Agammaglobulinemia C-chromosomal type bruton D80.0

Author: Prof. Dr. med. Peter Altmeyer

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Last updated on: 08.06.2022

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Agammaglobulinemia; agammaglobulinemia and hypogammaglobulinemia; Agammaglobulinemia and hypogammaglobulinemia X-linked infantile; Agammaglobulinemia infantile sex-linked; Antibody deficiency syndrome type Bruton; Bruton's disease; Bruton\'s disease; infantile; sex-linked; X-linked

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Bruton, 1952

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X-linked recessive hereditary disease with increased susceptibility to bacterial infection, absence of mature B-lymphocytes in blood and organs, absence of plasma cells in the bone marrow and lack of specific antibody formation due to disorders in the rearrangement of heavy chains in the formation of immunoglobulins.

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X-linked recessive mutations of the BTK gene localized to gene locus X (Xq21.3-q22) leading to decreased expression of the enzyme Bruton tyrosine kinase(key enzyme in B cell development).

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Only boys. First manifestation usually between the 2nd month of life and the 5th year of age. Rarely the first manifestation occurs in the 2nd - 3rd decade (late-onset).

Clinical features
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Lack of antibody response to bacterial antigens, favours recurrent pyogenic infections (Haemophilus influenzae, Pneumococci, Streptococci, Staphylococci) from infancy onwards. Most often, children suffer from recurrent pyoderma, erythema nodosum, otitis media, bronchitis, meningitis, sepsis, cholesteatoma with acquired hearing loss, enteritis or arthritis.

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FACS analysis: CD19+ cells < 1%.

Bone marrow biopsy: absence of plasma cells.

Differential blood count: absence of B lymphocytes.

Protein electrophoresis: hypogammaglobulinemia.

Serum proteins: IgG levels below 100 mg%, IgA and IgM below 10 mg%.

Differential diagnosis
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X-linked SCID(IL2RG defect) also called agammaglobulinemia Swiss type.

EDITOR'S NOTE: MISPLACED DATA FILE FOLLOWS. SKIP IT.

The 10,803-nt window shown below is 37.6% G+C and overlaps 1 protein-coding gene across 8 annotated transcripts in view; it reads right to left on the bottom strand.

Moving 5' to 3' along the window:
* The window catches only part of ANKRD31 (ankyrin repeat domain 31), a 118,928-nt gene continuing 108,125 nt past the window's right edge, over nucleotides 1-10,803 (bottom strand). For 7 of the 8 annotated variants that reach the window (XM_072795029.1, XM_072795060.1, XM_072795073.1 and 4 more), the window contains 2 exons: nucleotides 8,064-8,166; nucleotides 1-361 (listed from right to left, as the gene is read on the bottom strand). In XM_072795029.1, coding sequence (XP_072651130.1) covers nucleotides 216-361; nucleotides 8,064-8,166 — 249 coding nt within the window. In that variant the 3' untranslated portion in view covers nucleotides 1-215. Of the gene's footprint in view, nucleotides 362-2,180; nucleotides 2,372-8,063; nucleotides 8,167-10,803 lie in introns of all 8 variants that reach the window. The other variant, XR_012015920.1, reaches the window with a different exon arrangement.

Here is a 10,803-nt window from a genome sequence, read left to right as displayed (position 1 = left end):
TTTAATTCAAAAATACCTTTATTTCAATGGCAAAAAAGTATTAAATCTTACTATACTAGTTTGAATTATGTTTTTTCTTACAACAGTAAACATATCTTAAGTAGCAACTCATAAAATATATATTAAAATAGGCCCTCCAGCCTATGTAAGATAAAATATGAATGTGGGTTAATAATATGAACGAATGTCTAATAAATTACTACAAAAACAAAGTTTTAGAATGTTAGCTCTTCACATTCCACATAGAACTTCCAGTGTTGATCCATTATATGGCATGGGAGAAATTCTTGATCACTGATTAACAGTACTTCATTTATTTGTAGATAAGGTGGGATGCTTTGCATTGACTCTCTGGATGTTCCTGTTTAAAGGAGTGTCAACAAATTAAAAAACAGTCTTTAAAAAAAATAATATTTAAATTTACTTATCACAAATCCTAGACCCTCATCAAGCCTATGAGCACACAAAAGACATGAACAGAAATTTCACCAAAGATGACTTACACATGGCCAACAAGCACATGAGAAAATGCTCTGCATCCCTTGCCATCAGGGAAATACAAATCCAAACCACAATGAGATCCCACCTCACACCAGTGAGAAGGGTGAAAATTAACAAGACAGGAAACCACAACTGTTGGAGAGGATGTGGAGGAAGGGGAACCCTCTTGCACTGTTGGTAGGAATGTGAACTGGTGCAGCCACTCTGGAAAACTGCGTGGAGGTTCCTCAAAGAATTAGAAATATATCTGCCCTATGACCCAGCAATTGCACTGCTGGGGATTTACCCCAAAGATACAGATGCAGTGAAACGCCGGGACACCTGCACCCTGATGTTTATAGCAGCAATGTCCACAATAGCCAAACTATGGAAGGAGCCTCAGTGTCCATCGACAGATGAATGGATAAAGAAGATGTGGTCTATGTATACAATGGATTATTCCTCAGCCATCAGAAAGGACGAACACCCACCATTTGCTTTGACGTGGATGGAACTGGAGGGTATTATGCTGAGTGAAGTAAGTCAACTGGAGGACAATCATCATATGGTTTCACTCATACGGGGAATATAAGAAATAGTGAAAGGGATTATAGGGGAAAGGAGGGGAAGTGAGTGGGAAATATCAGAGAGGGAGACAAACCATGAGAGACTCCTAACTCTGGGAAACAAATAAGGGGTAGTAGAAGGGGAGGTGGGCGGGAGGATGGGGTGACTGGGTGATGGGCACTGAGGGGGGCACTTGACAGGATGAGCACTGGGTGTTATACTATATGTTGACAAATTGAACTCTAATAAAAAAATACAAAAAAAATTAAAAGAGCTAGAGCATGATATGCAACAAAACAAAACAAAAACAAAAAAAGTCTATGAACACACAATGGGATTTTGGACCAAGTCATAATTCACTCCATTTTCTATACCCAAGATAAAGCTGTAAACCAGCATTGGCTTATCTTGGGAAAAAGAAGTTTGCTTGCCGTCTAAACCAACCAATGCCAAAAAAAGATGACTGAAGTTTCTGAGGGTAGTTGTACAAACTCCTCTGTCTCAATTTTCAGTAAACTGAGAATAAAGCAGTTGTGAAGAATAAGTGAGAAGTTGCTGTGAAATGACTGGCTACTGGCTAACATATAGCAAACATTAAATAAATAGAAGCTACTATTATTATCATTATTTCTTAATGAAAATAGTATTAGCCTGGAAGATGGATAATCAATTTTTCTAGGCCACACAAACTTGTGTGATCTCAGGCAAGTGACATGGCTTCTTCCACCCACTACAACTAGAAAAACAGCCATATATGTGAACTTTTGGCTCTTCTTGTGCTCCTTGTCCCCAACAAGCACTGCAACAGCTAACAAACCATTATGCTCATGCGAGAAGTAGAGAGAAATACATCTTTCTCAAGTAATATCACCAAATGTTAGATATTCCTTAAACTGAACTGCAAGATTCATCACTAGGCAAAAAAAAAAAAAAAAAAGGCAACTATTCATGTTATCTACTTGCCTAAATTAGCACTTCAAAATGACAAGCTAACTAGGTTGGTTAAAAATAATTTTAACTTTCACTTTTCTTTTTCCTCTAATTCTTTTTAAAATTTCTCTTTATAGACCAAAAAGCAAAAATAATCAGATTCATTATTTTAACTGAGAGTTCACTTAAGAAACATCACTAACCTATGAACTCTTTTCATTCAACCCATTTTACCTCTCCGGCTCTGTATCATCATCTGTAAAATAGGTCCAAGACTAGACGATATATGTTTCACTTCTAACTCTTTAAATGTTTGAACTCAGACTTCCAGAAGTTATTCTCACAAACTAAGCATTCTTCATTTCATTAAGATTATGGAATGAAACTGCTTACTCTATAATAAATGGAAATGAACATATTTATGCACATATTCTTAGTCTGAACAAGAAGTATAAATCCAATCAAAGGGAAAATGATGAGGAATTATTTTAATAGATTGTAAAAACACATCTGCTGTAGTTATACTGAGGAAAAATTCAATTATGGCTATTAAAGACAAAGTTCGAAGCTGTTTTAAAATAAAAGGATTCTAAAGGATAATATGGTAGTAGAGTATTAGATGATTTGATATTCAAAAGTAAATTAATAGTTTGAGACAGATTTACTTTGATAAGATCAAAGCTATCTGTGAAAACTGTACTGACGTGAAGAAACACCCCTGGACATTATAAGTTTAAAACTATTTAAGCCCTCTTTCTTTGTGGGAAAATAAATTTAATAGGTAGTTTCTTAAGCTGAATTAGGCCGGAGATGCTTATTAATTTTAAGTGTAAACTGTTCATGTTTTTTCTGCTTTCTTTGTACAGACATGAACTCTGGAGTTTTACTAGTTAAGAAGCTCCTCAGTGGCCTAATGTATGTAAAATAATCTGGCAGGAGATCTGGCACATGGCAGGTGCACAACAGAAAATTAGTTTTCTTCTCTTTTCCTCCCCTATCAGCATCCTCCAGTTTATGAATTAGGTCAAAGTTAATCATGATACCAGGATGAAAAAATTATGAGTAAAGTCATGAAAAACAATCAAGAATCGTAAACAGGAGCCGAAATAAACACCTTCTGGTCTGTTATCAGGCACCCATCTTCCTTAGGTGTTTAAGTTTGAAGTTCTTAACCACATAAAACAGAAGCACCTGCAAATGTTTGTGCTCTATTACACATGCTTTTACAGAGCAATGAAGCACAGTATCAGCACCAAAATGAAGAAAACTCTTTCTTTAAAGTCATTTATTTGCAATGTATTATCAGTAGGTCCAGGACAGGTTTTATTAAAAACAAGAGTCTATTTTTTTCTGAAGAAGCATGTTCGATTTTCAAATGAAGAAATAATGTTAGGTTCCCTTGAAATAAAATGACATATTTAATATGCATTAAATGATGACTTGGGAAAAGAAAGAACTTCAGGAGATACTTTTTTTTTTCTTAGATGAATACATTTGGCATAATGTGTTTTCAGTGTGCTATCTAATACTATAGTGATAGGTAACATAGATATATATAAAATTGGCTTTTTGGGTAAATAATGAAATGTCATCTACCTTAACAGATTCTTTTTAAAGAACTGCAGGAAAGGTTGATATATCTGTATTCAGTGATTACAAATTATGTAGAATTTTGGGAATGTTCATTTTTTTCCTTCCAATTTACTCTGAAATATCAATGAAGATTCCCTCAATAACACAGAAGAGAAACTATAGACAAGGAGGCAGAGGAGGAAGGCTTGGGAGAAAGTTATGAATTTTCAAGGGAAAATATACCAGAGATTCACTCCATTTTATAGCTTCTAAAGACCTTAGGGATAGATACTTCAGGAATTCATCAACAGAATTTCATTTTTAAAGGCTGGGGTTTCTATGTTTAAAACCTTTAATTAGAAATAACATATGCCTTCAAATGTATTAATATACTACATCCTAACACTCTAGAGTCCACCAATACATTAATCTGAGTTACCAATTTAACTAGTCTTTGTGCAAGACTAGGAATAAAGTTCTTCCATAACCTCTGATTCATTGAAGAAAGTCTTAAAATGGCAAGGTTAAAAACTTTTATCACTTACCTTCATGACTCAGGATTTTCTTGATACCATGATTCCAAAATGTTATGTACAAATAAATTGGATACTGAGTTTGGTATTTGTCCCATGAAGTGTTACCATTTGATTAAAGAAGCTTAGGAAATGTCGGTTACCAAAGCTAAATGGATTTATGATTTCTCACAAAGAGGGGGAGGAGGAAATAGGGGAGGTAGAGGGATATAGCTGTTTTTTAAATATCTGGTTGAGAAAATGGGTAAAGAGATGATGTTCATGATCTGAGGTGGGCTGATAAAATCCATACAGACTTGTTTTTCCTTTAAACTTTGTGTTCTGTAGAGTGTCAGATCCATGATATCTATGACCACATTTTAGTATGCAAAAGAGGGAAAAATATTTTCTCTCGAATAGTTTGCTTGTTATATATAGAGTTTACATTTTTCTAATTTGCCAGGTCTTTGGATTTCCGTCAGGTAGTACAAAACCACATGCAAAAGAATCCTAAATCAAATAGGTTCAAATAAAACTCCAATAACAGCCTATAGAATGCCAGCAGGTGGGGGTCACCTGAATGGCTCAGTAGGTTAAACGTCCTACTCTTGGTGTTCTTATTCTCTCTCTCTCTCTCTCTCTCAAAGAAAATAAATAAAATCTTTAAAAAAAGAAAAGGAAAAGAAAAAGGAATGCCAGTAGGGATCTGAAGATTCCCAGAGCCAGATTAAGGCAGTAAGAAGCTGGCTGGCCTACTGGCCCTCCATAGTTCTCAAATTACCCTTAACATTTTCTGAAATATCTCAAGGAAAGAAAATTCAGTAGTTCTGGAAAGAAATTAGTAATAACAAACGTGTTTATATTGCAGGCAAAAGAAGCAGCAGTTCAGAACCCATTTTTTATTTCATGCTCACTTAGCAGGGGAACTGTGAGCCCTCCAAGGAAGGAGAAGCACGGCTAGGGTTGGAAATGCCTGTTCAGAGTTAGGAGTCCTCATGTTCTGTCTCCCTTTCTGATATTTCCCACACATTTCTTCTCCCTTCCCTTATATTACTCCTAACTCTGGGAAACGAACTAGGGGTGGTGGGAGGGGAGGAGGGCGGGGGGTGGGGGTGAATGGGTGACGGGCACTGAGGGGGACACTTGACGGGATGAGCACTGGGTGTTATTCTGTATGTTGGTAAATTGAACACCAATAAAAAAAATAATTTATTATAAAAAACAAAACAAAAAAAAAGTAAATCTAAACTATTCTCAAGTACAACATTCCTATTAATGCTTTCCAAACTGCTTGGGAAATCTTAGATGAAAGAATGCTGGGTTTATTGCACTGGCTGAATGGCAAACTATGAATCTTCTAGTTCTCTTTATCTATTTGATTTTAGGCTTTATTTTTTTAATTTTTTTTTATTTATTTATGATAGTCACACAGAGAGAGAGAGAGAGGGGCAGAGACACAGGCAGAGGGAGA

Autosomal recessive agammaglobulinemia 1 (IGHM gene mutation).

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Substitution of immunoglobulins (e.g. Intratect) 0.4 g/kg bw/day i.v. every 4 weeks If necessary bone marrow transplantation. Antibiotic therapy of infections.

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  1. Bruton OC (1952) Agammaglobulinemia. Pediatrics 9: 722-729
  2. Cellier C et al (2000) Regional enteritis associated with enterovirus in a patient with X-linked agammaglobulinemia. N Engl J Med 342: 1611-1612
  3. Conley ME, Howard V (2002) Clinical findings leading to the diagnosis of X-linked agammaglobulinemia. J Pediatr 141: 566-571
  4. Fancher KMet al.(2020) Drug interactions with Bruton's tyrosine kinase inhibitors: clinical implications and management. Cancer Chemother Pharmacol 86: 507-515.
  5. Howard V et al (2003) Stem cell transplants for patients with X-linked agammaglobulinemia. Clin Immunol 107: 98-102
  6. Jo EK et al (2003) Identification of mutations in the Bruton's tyrosine kinase gene, including a novel genomic rearrangements resulting in large deletion, in Korean X-linked agammaglobulinemia patients. J Hum Genet 48: 322-326
  7. Usui K et al (2001) Recurrent pneumonia with mild hypogammaglobulinemia diagnosed as X-linked agammaglobulinemia in adults. Respir Res 2: 188-192


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Last updated on: 08.06.2022